More than 40 Tuck students took the West Coast by storm this past October, descending on the headquarters of technology and venture capital companies both large and small in order to network and learn about job opportunities. It’s part of a push to increase Tuck’s visibility in Silicon Valley and give students a chance to make vital connections in the technology industry.
“At its essence, business school is a time to get a sense of what’s possible and expand your horizons,” says Laura Mogilner T’08, associate director of career services. “The problem is, sometimes our ability to reinvent ourselves is limited by what we know is out there.” Based in San Francisco, Mogilner hopes to change that as Tuck’s first full-time career adviser on the West Coast—a recognition of students’ increasing interest in the technology sector as well as Tuck’s enduring commitment to supporting students’ individual career pathways.
Laura Mogilner T'08 is Tuck's first-ever MBA career adviser on the West Coast.
Last year, 20 percent of Tuck students went into technology, up from 11 percent in 2011 and 5 percent in 2005. “The Bay Area has the third largest population of Tuck and Dartmouth students outside of Boston and New York,” says Mogilner, who has worked for 15 years in technology, including Google and a number of startups. She hopes her presence can expose Tuckies to the full-range of what the area has to offer—in-fashiontech, healthtech, foodtech, and every other -tech. “Beyond the big tech campuses, there is a massive arena of -startups and hidden gems disrupting traditional services.”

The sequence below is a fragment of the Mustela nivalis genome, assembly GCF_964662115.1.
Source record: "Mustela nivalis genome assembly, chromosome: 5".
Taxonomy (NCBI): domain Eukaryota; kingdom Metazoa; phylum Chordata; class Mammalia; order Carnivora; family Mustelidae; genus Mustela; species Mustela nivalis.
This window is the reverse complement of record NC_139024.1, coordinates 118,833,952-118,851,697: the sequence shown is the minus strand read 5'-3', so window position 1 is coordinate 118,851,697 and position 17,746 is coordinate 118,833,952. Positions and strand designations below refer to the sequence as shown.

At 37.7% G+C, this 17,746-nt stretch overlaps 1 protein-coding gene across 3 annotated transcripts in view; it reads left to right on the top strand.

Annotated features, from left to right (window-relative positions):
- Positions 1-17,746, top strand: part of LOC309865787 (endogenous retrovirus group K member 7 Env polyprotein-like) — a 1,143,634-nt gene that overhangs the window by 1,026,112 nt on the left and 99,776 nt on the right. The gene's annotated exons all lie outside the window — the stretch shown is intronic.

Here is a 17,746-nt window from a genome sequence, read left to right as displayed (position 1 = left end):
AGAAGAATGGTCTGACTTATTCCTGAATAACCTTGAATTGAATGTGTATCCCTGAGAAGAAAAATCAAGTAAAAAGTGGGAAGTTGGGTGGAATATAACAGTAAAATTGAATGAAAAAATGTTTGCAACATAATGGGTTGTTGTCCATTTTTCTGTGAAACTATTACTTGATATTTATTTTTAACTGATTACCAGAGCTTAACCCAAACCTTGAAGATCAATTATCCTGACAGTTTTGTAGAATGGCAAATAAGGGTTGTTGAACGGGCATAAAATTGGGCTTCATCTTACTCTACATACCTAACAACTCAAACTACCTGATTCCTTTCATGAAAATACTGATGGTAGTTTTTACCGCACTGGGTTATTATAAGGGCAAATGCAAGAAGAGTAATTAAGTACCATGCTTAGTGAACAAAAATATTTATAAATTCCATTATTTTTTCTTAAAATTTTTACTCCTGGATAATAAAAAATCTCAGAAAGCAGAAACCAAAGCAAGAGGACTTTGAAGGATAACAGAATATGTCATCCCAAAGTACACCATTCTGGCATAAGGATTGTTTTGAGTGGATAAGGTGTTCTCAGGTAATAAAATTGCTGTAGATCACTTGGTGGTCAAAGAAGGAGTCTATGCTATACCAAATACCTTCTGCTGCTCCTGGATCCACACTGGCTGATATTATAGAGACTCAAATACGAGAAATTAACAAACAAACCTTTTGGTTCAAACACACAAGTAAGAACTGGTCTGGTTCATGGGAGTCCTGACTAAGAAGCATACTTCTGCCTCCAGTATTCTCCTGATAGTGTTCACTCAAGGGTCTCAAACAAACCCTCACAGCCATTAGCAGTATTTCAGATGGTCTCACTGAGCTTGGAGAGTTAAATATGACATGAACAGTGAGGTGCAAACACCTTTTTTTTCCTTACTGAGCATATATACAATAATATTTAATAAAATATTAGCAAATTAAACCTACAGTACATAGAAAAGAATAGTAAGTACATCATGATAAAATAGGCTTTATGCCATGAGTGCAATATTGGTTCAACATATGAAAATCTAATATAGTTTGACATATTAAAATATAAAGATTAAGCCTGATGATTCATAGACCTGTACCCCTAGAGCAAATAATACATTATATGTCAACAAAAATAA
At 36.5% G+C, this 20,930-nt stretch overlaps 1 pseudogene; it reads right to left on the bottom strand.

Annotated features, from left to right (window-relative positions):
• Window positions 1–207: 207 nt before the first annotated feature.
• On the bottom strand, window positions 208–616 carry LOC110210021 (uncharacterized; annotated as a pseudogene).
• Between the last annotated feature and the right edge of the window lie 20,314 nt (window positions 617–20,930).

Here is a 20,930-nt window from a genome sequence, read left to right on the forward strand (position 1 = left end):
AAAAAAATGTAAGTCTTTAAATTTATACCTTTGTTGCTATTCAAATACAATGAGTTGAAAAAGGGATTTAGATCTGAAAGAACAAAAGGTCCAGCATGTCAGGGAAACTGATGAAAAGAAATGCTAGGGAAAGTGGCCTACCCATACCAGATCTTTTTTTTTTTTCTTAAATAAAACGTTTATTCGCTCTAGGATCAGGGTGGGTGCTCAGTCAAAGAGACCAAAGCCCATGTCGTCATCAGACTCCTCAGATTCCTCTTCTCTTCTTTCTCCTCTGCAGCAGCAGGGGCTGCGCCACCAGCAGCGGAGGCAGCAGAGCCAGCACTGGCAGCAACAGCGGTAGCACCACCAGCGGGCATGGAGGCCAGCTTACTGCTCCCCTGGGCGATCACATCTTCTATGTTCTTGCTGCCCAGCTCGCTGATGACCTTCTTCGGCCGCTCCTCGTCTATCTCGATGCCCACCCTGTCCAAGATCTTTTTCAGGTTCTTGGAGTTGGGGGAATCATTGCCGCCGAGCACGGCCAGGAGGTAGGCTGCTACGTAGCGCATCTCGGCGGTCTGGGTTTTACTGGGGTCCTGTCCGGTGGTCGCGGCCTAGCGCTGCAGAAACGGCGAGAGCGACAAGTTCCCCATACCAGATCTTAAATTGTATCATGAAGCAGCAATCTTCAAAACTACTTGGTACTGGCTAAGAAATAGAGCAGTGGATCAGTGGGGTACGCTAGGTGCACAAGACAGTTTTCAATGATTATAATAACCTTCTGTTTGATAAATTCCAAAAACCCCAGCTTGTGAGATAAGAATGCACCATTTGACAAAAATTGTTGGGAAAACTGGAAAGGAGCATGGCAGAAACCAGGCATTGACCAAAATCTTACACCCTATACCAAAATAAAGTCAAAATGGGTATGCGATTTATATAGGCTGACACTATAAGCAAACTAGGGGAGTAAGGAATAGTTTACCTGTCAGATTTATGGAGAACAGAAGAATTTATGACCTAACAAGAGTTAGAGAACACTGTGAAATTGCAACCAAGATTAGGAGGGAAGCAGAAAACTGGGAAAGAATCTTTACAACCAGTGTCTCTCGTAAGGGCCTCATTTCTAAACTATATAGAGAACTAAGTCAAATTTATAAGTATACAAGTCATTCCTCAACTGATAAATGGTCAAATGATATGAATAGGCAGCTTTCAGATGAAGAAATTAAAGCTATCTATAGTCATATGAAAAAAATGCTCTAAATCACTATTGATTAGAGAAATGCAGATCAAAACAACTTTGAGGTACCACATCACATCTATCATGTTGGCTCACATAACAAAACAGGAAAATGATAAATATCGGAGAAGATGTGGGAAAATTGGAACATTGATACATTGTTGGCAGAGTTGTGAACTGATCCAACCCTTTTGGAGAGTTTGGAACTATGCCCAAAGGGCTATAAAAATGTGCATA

Students recently explored some of these options firsthand during a trek to the Bay Area. Some 35 students spent four days visiting companies in Seattle and Silicon Valley for Tuck’s annual Tech Trek. Organized by second-year students, it encompassed visits to large companies such as Adobe, Google, Salesforce, and live streaming platform Twitch as well as relatively smaller firms such as Segment, and New Relic. “The goal is for students to dig deeper and get more clarity on the industry, as well as getting a feel for the culture of the offices and the city,” Mogilner says.
Each visit started with a company briefing, and included panel discussions, often with Tuck or Dartmouth alumni, as well as a company tour and Q&A to get a feel for what makes each firm unique. “Many tech companies are selling a vision and a lifestyle,” says Michelle Fechtor T’21, who noted the contrast in San Francisco between the funky video gamer’s paradise of Twitch and the already iconic Salesforce tower. “If a picture is worth a thousand words, then an in-person visit is worth so much more for really understanding an organization.”
For Will Maness T’21, the experience opened his eyes to an industry and location he wasn’t very familiar with before coming to Tuck—one where headquarters combine work and play and emphasize work-life balance. “I don’t know if it has to do with the weather, but the people do seem happier,” he says. “It definitely made me think harder about tech as a potential career path.”